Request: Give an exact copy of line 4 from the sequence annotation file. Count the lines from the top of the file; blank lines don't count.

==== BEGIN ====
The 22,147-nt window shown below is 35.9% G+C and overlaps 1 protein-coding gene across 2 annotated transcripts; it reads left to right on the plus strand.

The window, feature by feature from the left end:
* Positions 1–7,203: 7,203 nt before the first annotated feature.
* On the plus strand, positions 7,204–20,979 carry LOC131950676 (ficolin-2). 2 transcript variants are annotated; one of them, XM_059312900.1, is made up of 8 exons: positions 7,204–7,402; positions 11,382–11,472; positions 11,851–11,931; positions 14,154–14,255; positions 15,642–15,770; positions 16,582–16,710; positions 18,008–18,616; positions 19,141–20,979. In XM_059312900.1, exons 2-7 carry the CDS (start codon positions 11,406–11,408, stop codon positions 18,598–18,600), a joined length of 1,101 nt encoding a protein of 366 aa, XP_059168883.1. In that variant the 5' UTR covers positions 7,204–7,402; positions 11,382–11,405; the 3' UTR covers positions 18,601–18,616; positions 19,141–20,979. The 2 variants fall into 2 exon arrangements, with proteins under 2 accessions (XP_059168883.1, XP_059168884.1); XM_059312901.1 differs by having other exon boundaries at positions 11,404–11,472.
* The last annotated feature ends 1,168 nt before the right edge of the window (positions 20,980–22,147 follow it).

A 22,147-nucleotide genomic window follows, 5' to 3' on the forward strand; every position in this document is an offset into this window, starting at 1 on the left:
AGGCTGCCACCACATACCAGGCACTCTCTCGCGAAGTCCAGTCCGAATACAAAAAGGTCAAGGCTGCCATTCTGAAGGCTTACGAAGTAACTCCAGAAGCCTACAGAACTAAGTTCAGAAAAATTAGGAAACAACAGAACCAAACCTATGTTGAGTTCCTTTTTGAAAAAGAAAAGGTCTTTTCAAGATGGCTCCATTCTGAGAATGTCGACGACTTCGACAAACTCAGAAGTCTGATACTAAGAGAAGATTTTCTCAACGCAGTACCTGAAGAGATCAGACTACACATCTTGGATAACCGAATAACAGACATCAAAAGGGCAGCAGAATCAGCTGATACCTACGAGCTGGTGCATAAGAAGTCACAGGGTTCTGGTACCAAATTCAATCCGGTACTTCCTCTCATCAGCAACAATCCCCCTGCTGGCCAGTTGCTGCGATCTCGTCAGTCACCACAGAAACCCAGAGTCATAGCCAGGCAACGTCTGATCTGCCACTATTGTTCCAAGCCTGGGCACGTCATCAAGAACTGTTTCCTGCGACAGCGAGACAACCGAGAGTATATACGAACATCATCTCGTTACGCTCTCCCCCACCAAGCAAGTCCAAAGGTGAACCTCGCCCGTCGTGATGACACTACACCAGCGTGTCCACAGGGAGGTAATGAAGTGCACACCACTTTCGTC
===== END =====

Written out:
* On the plus strand, positions 7,204–20,979 carry LOC131950676 (ficolin-2). 2 transcript variants are annotated; one of them, XM_059312900.1, is made up of 8 exons: positions 7,204–7,402; positions 11,382–11,472; positions 11,851–11,931; positions 14,154–14,255; positions 15,642–15,770; positions 16,582–16,710; positions 18,008–18,616; positions 19,141–20,979. In XM_059312900.1, exons 2-7 carry the CDS (start codon positions 11,406–11,408, stop codon positions 18,598–18,600), a joined length of 1,101 nt encoding a protein of 366 aa, XP_059168883.1. In that variant the 5' UTR covers positions 7,204–7,402; positions 11,382–11,405; the 3' UTR covers positions 18,601–18,616; positions 19,141–20,979. The 2 variants fall into 2 exon arrangements, with proteins under 2 accessions (XP_059168883.1, XP_059168884.1); XM_059312901.1 differs by having other exon boundaries at positions 11,404–11,472.